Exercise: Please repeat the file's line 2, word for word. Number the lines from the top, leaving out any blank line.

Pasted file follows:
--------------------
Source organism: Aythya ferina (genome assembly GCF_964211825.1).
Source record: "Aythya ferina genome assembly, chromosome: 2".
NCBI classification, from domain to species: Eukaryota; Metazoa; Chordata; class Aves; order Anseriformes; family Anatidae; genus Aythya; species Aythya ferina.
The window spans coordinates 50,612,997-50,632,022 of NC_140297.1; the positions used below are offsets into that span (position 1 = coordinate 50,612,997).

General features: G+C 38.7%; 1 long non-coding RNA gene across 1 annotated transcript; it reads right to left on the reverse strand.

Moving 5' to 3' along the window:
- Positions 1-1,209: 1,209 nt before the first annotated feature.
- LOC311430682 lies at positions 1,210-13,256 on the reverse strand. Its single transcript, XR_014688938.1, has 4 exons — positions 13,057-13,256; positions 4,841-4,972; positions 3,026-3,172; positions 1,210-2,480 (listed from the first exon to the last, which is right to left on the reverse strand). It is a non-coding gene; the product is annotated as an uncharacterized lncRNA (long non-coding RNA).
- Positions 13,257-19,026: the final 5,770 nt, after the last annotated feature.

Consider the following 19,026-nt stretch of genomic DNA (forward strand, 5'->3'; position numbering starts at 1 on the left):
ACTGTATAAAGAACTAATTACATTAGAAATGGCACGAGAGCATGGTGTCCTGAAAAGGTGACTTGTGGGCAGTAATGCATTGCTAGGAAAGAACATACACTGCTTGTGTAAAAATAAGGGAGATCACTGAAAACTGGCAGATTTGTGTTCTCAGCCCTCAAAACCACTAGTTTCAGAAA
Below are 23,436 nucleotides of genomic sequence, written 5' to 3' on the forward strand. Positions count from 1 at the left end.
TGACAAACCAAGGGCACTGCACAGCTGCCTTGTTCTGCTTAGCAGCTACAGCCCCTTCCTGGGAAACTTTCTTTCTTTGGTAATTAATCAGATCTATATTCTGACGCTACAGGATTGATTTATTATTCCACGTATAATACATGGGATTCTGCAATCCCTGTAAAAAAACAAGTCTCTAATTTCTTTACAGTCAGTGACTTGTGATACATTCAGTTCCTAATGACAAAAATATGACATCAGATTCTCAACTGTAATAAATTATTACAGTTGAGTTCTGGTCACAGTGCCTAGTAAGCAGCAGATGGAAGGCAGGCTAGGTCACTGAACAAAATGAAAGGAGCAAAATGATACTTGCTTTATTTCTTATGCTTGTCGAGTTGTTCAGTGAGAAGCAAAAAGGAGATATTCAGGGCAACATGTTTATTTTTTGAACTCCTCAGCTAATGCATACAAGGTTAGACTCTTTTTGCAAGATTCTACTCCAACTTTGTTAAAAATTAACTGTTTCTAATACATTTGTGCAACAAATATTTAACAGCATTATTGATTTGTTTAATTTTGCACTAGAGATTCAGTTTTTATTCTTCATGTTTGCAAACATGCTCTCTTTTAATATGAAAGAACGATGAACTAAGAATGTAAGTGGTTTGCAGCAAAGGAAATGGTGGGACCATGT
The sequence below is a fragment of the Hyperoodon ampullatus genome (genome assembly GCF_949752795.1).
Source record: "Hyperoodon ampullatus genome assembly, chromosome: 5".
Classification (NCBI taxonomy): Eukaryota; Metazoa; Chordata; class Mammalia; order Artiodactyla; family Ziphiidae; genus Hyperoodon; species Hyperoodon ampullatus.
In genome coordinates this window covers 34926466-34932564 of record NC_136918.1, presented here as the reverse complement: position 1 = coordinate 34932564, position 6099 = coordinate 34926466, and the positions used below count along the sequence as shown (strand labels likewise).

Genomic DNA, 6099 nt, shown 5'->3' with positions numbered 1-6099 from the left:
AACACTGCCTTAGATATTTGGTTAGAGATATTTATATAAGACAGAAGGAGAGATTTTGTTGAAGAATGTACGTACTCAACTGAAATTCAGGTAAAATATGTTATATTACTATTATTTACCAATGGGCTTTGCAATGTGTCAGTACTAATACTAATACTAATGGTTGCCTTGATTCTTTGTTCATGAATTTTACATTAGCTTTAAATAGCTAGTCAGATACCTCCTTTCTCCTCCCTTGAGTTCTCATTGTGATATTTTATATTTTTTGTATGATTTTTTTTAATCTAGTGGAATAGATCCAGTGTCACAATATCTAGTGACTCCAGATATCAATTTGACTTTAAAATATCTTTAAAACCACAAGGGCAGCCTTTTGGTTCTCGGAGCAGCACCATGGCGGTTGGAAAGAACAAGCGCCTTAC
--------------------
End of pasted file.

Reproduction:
Source record: "Aythya ferina genome assembly, chromosome: 2".